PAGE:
Advice to US: When You’re Going to a Gunfight, Bring all Your Friends with Guns
By Thalif Deen September 24, 2019
The Trump administration is apparently trying to raise a “coalition of the willing” – as did the administration of President George W. Bush when it invaded Iraq in March 2003.
(Inter Press Service) Jim Mattis a former United States Defense Secretary in the Trump administration quotes a Marine Corps dictum in a recently released book titled “Call Sign Chaos: Learning to Lead”.
“When you’re going to a gun fight” he says, “bring all your friends with guns”—a piece of advice obviously directed at the Trump administration which remains increasingly isolated in the international community.
“Having fought many times in (international) coalitions, I believe that we need every ally we can bring to the fight – from imaginative military solutions to their country’s vote in the [United Nations], the more allies the better,” says the retired U.S. Marine Corps General, who recently quit the Trump administration in not-so-happy circumstances.
But how many of the U.N.’s big powers armed with big guns—and nuclear weapons– including UK, France, Russia and China, are willing to join the U.S. as it contemplates an attack on Iran?
Or even give its blessings to a Trump administration which has treated the U.N. with contempt by abandoning multilateralism, withdrawing from international treaties and drastically reducing funds to U.N. agencies?
And now, in an irony of ironies, Trump is turning to the U.N. for help– as it plans to lobby U.N. member states whose leaders will be attending a slew of high-level summit meetings in New York through Sept. 27. The lobbying is euphemistically described as “a diplomatic outreach campaign”.
Secretary of State Mike Pompeo set the stage for a confrontation when he accused Iran last week of carrying out an “act of war”—the strongest condemnation so far from any American official on Iran.
At the same time, he has sent mixed signals, like Trump, because he told reporters during a two-day trip to the Gulf: “We’re still striving to build out a coalition.”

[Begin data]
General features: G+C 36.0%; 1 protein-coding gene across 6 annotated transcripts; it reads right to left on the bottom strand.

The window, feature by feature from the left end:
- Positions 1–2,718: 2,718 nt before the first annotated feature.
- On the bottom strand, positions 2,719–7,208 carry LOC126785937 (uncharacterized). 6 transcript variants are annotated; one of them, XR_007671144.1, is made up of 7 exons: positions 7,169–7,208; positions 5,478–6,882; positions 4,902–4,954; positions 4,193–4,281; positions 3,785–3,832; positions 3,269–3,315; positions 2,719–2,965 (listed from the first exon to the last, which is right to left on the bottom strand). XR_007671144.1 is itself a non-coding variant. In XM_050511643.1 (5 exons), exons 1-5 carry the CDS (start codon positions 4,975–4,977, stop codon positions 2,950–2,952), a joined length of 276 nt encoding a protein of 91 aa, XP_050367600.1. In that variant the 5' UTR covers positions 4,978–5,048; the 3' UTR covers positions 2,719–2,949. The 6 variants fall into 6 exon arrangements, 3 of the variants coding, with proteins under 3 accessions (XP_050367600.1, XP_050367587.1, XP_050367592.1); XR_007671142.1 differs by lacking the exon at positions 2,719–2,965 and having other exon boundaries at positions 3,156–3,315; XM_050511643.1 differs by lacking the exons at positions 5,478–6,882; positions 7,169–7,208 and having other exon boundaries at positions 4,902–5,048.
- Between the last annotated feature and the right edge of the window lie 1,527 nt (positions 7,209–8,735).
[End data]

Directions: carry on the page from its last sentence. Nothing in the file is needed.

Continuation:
The Iranian have denied responsibility for the recent drone and missile strikes on Saudi oil installations which have been claimed by the Houthi rebels in Yemen.
Asked for a response, visiting Iranian Foreign Minister Javid Zarif said in New York: “Had Iran been involved in this attack, there would have been nothing left of that refinery.”
In a front-page story Sept. 19 headlined “White House seeks allies at U.N. to press Iran on Saudi oil attack,” the Wall Street Journal (WSJ) says the British U.N. ambassador Karen Pierce has already said responsibility hadn’t been determined as to who was behind the attacks on the Saudi oil fields while Japan and France have also signalled they aren’t convinced that Iran was behind the attacks.
The newspaper quotes Trump as telling the American Israeli Public Affairs Committee (AIPAC) in a bygone era: “the U.N. is not a friend of democracy, not a friend of freedom and not even a friend of the United States”
Meanwhile, Russia and China, two veto-wielding members of the Security Council who are close allies of Iran, are unlikely to support any UN resolution authorising an attack on Iran.
But the Trump administration is apparently trying raise a “coalition of the willing” – as did the administration of President George W. Bush when it invaded Iraq in March 2003.
Ian Williams, U.N. correspondent for the Tribune and Senior Analyst, Foreign Policy in Focus, told IPS Trump has not pulled out of the U.N. precisely in anticipation of contingencies like this where the U.S. can abuse what Annan called the unique legitimising power of the U.N.
However, the case the U.S. brings to the U.N. members is even weaker than when it had to resort to the “Coalition of the Coerced,” to back the U.S. assault on Iraq.
After decades, Williams pointed out, U.N. members reluctantly accepted Israel is a de facto exception because the U.S. veto protects it from any practical consequences for its breaches of international law and the U.N. Charter. Saudi Arabia has tried hard to use similar leverage.